Vogue’s Instagram is flooded with videos of every celebrity under the sun dancing inside one of the maintenance corridors from Alien. The Met Gala has been described as ‘the Superbowl of fashion”,and this year the guests couldn’t get enough of the Metropolitan Museum of Art’s Manus x Machina exhibit…
However, look past the Rihannas and Smith kids to the designers behind their Deus Ex-like outfits and you’ll see a new human revolution, led by tech-savvy fashion creators such as…
Iris van Herpen
Dutch designer Iris is recognised as one of the leading names in futurist fashion, and one of the first to use 3D printing to create couture. Taking inspiration from science and nature, the technology allows her to scan and print biopunk-style structures perfectly fitted to the model.
While van Herpen may have brought 3D printing to the catwalk, Israeli-born Danit brought it home. Her graduate collection made headlines in 2015 due to how it was made; she brute-forced the production with several $2,000 home 3D printers and glued each A4 piece together. Peleg proved that couture no longer has to come from an established fashion house.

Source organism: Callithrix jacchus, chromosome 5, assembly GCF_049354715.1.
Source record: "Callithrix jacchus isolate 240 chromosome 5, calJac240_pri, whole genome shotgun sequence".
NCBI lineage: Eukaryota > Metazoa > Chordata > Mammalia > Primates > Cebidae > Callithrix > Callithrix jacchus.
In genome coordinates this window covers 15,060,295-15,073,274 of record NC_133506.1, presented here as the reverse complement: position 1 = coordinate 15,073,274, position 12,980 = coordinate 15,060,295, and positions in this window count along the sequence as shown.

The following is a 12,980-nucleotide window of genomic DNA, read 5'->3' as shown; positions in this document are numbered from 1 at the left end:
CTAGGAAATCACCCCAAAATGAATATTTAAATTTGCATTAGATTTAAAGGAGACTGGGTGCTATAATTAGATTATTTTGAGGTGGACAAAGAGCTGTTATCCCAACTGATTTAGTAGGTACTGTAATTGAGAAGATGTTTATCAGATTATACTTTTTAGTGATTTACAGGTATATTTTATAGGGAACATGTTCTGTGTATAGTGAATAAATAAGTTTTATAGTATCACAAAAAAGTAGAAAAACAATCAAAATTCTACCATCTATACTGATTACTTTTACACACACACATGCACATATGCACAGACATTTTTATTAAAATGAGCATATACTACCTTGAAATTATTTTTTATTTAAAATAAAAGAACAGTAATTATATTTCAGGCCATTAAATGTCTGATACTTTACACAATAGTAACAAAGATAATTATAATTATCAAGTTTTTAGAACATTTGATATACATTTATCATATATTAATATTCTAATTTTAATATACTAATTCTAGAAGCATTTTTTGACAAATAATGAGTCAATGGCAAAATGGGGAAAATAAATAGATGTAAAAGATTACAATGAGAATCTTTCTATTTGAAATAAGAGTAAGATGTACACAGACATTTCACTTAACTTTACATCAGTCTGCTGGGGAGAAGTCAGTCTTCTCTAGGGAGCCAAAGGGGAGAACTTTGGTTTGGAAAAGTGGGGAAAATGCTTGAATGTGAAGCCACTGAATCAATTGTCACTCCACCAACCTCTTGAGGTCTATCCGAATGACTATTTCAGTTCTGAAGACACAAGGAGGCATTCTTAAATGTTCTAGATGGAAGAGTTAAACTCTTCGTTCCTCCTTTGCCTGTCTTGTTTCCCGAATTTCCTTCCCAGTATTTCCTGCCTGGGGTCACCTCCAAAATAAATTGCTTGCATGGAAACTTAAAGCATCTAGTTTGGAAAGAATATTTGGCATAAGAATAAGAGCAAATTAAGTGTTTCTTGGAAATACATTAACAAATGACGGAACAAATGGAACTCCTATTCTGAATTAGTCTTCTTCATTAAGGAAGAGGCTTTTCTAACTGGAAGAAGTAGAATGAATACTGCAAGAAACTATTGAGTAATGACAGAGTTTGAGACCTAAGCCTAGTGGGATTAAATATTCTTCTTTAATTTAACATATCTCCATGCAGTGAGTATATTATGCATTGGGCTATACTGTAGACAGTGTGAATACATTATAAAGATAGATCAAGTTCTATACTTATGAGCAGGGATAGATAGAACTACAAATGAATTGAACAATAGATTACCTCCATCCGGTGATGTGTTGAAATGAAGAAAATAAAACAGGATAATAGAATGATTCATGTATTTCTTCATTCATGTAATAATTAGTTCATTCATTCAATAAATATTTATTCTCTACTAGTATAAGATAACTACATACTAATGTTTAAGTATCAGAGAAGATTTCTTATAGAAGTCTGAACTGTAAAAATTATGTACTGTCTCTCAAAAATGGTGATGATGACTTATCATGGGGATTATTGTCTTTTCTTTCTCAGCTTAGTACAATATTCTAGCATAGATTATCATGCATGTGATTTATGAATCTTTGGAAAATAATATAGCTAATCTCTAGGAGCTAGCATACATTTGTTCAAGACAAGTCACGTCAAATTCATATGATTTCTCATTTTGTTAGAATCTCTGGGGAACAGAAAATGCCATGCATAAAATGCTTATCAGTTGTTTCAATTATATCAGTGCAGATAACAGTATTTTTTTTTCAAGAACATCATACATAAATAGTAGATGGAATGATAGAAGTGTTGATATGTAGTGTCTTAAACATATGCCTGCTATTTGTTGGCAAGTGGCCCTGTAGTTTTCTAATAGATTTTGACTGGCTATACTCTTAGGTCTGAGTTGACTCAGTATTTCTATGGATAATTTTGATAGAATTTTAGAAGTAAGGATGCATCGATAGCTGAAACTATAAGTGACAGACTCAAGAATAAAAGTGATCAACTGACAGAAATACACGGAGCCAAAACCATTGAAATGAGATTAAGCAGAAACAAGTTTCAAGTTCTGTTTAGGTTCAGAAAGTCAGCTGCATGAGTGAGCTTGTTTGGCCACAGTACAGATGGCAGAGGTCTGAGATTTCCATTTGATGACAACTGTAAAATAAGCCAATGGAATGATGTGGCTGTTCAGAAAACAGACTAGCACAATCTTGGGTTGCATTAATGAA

Continuum doesn’t actually sell clothes. Founded by fashion designer Mary Huang, the business is completely virtual. In addition to selling designs via Shapeways, they’ve also released an app which lets users make their own fitted designs for printing. Continuum shows that the future of 3D printed fashion is democratic.
Another Dutch innovator, Wipprecht goes one step further and integrates digital technology into her 3D printed creations. Looking like alien armour, the SYNAPSE outfit above senses the wearer’s moods and changes its LED displays – it even dazzles people you don’t want in your personal space. More than just garments, Wipprecht’s creations act like your wingman as well.